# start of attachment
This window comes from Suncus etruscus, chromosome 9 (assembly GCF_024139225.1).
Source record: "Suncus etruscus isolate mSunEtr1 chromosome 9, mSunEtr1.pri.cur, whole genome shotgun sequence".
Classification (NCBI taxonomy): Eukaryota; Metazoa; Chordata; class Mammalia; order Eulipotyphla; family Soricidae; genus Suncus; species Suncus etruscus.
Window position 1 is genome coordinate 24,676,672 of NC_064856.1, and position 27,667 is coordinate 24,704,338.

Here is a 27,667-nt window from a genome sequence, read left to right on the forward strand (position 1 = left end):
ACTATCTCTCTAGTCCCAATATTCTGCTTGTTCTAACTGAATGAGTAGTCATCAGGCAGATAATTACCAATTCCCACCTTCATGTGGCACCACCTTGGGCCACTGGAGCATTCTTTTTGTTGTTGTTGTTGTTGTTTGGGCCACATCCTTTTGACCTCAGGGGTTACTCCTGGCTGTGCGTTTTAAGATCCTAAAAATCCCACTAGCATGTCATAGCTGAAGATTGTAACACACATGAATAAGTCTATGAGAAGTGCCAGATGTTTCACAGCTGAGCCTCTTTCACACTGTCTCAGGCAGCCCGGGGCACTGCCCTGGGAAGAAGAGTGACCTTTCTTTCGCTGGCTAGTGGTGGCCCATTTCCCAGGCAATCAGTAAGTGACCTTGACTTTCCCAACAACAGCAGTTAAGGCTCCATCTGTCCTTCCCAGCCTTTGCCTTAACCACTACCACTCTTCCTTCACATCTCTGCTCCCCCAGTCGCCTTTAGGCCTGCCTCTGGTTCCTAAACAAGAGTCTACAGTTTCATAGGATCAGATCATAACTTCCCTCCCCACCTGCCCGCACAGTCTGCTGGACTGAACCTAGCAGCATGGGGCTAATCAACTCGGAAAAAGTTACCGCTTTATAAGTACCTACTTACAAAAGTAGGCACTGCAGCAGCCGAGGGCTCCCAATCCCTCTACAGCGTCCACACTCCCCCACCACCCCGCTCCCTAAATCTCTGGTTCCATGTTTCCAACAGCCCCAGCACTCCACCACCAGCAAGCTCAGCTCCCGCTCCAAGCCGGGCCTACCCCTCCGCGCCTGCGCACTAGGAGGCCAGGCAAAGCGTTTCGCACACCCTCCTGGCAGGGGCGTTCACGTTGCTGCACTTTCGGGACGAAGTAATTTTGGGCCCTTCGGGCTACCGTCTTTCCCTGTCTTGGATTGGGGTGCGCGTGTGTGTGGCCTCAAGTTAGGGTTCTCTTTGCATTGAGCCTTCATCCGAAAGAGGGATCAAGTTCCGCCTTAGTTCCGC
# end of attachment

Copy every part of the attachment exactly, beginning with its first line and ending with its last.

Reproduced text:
This window comes from Suncus etruscus, chromosome 9 (assembly GCF_024139225.1).
Source record: "Suncus etruscus isolate mSunEtr1 chromosome 9, mSunEtr1.pri.cur, whole genome shotgun sequence".
Classification (NCBI taxonomy): Eukaryota; Metazoa; Chordata; class Mammalia; order Eulipotyphla; family Soricidae; genus Suncus; species Suncus etruscus.
Window position 1 is genome coordinate 24,676,672 of NC_064856.1, and position 27,667 is coordinate 24,704,338.

Here is a 27,667-nt window from a genome sequence, read left to right on the forward strand (position 1 = left end):
ACTATCTCTCTAGTCCCAATATTCTGCTTGTTCTAACTGAATGAGTAGTCATCAGGCAGATAATTACCAATTCCCACCTTCATGTGGCACCACCTTGGGCCACTGGAGCATTCTTTTTGTTGTTGTTGTTGTTGTTTGGGCCACATCCTTTTGACCTCAGGGGTTACTCCTGGCTGTGCGTTTTAAGATCCTAAAAATCCCACTAGCATGTCATAGCTGAAGATTGTAACACACATGAATAAGTCTATGAGAAGTGCCAGATGTTTCACAGCTGAGCCTCTTTCACACTGTCTCAGGCAGCCCGGGGCACTGCCCTGGGAAGAAGAGTGACCTTTCTTTCGCTGGCTAGTGGTGGCCCATTTCCCAGGCAATCAGTAAGTGACCTTGACTTTCCCAACAACAGCAGTTAAGGCTCCATCTGTCCTTCCCAGCCTTTGCCTTAACCACTACCACTCTTCCTTCACATCTCTGCTCCCCCAGTCGCCTTTAGGCCTGCCTCTGGTTCCTAAACAAGAGTCTACAGTTTCATAGGATCAGATCATAACTTCCCTCCCCACCTGCCCGCACAGTCTGCTGGACTGAACCTAGCAGCATGGGGCTAATCAACTCGGAAAAAGTTACCGCTTTATAAGTACCTACTTACAAAAGTAGGCACTGCAGCAGCCGAGGGCTCCCAATCCCTCTACAGCGTCCACACTCCCCCACCACCCCGCTCCCTAAATCTCTGGTTCCATGTTTCCAACAGCCCCAGCACTCCACCACCAGCAAGCTCAGCTCCCGCTCCAAGCCGGGCCTACCCCTCCGCGCCTGCGCACTAGGAGGCCAGGCAAAGCGTTTCGCACACCCTCCTGGCAGGGGCGTTCACGTTGCTGCACTTTCGGGACGAAGTAATTTTGGGCCCTTCGGGCTACCGTCTTTCCCTGTCTTGGATTGGGGTGCGCGTGTGTGTGGCCTCAAGTTAGGGTTCTCTTTGCATTGAGCCTTCATCCGAAAGAGGGATCAAGTTCCGCCTTAGTTCCGC